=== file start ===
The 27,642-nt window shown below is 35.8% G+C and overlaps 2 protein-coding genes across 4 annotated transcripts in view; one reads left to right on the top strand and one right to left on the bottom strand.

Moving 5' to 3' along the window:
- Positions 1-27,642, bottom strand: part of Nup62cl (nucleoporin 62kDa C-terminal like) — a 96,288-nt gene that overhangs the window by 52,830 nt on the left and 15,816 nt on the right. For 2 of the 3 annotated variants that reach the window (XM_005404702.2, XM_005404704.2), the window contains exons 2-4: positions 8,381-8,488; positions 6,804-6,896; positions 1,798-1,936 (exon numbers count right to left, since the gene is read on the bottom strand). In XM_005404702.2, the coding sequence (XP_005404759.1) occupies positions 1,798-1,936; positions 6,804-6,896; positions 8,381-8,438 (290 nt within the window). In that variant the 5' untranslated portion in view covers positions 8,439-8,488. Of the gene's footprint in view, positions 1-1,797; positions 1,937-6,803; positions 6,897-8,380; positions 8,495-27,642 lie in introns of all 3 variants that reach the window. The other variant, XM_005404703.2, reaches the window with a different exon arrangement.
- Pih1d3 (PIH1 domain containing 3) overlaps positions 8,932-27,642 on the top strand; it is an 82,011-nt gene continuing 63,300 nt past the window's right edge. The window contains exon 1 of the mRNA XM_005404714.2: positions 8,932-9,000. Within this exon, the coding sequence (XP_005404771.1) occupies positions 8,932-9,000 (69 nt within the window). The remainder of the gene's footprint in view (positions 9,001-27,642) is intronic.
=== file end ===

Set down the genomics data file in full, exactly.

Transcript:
The 27,642-nt window shown below is 35.8% G+C and overlaps 2 protein-coding genes across 4 annotated transcripts in view; one reads left to right on the top strand and one right to left on the bottom strand.

Moving 5' to 3' along the window:
- Positions 1-27,642, bottom strand: part of Nup62cl (nucleoporin 62kDa C-terminal like) — a 96,288-nt gene that overhangs the window by 52,830 nt on the left and 15,816 nt on the right. For 2 of the 3 annotated variants that reach the window (XM_005404702.2, XM_005404704.2), the window contains exons 2-4: positions 8,381-8,488; positions 6,804-6,896; positions 1,798-1,936 (exon numbers count right to left, since the gene is read on the bottom strand). In XM_005404702.2, the coding sequence (XP_005404759.1) occupies positions 1,798-1,936; positions 6,804-6,896; positions 8,381-8,438 (290 nt within the window). In that variant the 5' untranslated portion in view covers positions 8,439-8,488. Of the gene's footprint in view, positions 1-1,797; positions 1,937-6,803; positions 6,897-8,380; positions 8,495-27,642 lie in introns of all 3 variants that reach the window. The other variant, XM_005404703.2, reaches the window with a different exon arrangement.
- Pih1d3 (PIH1 domain containing 3) overlaps positions 8,932-27,642 on the top strand; it is an 82,011-nt gene continuing 63,300 nt past the window's right edge. The window contains exon 1 of the mRNA XM_005404714.2: positions 8,932-9,000. Within this exon, the coding sequence (XP_005404771.1) occupies positions 8,932-9,000 (69 nt within the window). The remainder of the gene's footprint in view (positions 9,001-27,642) is intronic.